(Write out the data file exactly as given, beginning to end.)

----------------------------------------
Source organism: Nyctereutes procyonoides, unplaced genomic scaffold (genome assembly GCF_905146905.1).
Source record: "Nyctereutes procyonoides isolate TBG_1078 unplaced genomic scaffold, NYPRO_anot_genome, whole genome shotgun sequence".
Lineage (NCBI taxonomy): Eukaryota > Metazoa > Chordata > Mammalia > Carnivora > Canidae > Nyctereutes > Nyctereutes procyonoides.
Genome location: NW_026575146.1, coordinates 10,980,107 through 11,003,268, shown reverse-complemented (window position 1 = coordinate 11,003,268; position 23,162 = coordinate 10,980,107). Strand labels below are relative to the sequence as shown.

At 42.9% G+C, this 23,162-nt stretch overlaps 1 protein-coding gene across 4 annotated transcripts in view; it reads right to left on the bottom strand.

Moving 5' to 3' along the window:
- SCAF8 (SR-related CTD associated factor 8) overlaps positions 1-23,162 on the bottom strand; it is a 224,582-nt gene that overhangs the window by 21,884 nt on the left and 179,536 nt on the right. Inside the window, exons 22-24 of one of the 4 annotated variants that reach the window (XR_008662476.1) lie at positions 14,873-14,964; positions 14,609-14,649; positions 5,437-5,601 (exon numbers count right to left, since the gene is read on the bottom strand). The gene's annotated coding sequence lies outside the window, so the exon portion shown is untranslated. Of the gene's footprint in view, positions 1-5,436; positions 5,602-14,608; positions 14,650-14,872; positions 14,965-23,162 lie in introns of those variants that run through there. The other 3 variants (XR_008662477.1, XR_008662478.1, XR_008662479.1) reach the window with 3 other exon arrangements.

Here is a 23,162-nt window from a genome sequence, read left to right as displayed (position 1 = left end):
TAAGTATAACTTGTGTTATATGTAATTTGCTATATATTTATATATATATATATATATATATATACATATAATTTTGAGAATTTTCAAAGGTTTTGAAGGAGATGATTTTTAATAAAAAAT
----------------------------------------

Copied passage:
Source organism: Nyctereutes procyonoides, unplaced genomic scaffold (genome assembly GCF_905146905.1).
Source record: "Nyctereutes procyonoides isolate TBG_1078 unplaced genomic scaffold, NYPRO_anot_genome, whole genome shotgun sequence".
Lineage (NCBI taxonomy): Eukaryota > Metazoa > Chordata > Mammalia > Carnivora > Canidae > Nyctereutes > Nyctereutes procyonoides.
Genome location: NW_026575146.1, coordinates 10,980,107 through 11,003,268, shown reverse-complemented (window position 1 = coordinate 11,003,268; position 23,162 = coordinate 10,980,107). Strand labels below are relative to the sequence as shown.

At 42.9% G+C, this 23,162-nt stretch overlaps 1 protein-coding gene across 4 annotated transcripts in view; it reads right to left on the bottom strand.

Moving 5' to 3' along the window:
- SCAF8 (SR-related CTD associated factor 8) overlaps positions 1-23,162 on the bottom strand; it is a 224,582-nt gene that overhangs the window by 21,884 nt on the left and 179,536 nt on the right. Inside the window, exons 22-24 of one of the 4 annotated variants that reach the window (XR_008662476.1) lie at positions 14,873-14,964; positions 14,609-14,649; positions 5,437-5,601 (exon numbers count right to left, since the gene is read on the bottom strand). The gene's annotated coding sequence lies outside the window, so the exon portion shown is untranslated. Of the gene's footprint in view, positions 1-5,436; positions 5,602-14,608; positions 14,650-14,872; positions 14,965-23,162 lie in introns of those variants that run through there. The other 3 variants (XR_008662477.1, XR_008662478.1, XR_008662479.1) reach the window with 3 other exon arrangements.

Here is a 23,162-nt window from a genome sequence, read left to right as displayed (position 1 = left end):
TAAGTATAACTTGTGTTATATGTAATTTGCTATATATTTATATATATATATATATATATATATACATATAATTTTGAGAATTTTCAAAGGTTTTGAAGGAGATGATTTTTAATAAAAAAT